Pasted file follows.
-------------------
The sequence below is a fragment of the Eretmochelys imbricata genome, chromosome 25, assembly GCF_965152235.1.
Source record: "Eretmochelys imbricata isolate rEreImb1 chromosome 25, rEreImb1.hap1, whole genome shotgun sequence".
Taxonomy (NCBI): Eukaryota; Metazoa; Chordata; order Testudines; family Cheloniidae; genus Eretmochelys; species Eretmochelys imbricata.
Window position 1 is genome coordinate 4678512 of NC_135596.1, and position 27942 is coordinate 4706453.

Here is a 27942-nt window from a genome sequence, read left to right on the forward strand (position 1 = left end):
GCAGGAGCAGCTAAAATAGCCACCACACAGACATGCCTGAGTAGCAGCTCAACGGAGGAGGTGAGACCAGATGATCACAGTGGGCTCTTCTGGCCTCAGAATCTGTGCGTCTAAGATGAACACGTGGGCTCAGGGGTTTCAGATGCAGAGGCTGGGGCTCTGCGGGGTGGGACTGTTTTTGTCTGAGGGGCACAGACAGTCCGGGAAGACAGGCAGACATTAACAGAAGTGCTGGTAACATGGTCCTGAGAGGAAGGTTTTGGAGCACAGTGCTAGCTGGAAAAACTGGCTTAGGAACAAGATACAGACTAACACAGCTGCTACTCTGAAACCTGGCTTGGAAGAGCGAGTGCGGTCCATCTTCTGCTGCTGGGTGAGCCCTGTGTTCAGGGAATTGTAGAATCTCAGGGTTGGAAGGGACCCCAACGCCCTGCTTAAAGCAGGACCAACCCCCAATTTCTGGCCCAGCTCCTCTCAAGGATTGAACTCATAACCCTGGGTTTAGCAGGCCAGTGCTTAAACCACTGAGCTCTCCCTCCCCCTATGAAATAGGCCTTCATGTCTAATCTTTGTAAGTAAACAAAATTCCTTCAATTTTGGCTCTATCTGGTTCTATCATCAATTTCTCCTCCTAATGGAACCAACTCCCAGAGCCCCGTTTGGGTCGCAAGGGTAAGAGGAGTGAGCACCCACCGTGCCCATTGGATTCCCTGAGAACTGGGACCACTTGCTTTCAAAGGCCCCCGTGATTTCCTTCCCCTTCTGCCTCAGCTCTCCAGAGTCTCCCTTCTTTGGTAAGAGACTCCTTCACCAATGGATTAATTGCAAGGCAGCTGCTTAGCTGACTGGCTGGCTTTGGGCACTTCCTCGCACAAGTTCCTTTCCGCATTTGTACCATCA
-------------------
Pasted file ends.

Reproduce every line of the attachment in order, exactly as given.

The sequence below is a fragment of the Eretmochelys imbricata genome, chromosome 25, assembly GCF_965152235.1.
Source record: "Eretmochelys imbricata isolate rEreImb1 chromosome 25, rEreImb1.hap1, whole genome shotgun sequence".
Taxonomy (NCBI): Eukaryota; Metazoa; Chordata; order Testudines; family Cheloniidae; genus Eretmochelys; species Eretmochelys imbricata.
Window position 1 is genome coordinate 4678512 of NC_135596.1, and position 27942 is coordinate 4706453.

Here is a 27942-nt window from a genome sequence, read left to right on the forward strand (position 1 = left end):
GCAGGAGCAGCTAAAATAGCCACCACACAGACATGCCTGAGTAGCAGCTCAACGGAGGAGGTGAGACCAGATGATCACAGTGGGCTCTTCTGGCCTCAGAATCTGTGCGTCTAAGATGAACACGTGGGCTCAGGGGTTTCAGATGCAGAGGCTGGGGCTCTGCGGGGTGGGACTGTTTTTGTCTGAGGGGCACAGACAGTCCGGGAAGACAGGCAGACATTAACAGAAGTGCTGGTAACATGGTCCTGAGAGGAAGGTTTTGGAGCACAGTGCTAGCTGGAAAAACTGGCTTAGGAACAAGATACAGACTAACACAGCTGCTACTCTGAAACCTGGCTTGGAAGAGCGAGTGCGGTCCATCTTCTGCTGCTGGGTGAGCCCTGTGTTCAGGGAATTGTAGAATCTCAGGGTTGGAAGGGACCCCAACGCCCTGCTTAAAGCAGGACCAACCCCCAATTTCTGGCCCAGCTCCTCTCAAGGATTGAACTCATAACCCTGGGTTTAGCAGGCCAGTGCTTAAACCACTGAGCTCTCCCTCCCCCTATGAAATAGGCCTTCATGTCTAATCTTTGTAAGTAAACAAAATTCCTTCAATTTTGGCTCTATCTGGTTCTATCATCAATTTCTCCTCCTAATGGAACCAACTCCCAGAGCCCCGTTTGGGTCGCAAGGGTAAGAGGAGTGAGCACCCACCGTGCCCATTGGATTCCCTGAGAACTGGGACCACTTGCTTTCAAAGGCCCCCGTGATTTCCTTCCCCTTCTGCCTCAGCTCTCCAGAGTCTCCCTTCTTTGGTAAGAGACTCCTTCACCAATGGATTAATTGCAAGGCAGCTGCTTAGCTGACTGGCTGGCTTTGGGCACTTCCTCGCACAAGTTCCTTTCCGCATTTGTACCATCA